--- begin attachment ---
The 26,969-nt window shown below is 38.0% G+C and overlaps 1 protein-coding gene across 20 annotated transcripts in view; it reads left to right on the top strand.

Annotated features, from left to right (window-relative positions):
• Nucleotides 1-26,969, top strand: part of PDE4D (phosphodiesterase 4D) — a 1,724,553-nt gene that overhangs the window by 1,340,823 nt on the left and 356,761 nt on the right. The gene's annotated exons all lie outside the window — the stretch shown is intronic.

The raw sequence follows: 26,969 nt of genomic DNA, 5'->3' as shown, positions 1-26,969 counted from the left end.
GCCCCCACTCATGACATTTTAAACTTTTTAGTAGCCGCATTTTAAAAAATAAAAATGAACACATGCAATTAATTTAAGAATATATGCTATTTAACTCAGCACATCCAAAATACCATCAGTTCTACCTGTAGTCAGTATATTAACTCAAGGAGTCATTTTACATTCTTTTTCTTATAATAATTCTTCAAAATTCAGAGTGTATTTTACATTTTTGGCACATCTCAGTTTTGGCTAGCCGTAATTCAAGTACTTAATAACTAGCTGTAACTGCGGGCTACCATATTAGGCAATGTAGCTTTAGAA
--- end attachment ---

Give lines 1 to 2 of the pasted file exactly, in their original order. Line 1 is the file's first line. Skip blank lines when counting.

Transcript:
The 26,969-nt window shown below is 38.0% G+C and overlaps 1 protein-coding gene across 20 annotated transcripts in view; it reads left to right on the top strand.

Annotated features, from left to right (window-relative positions):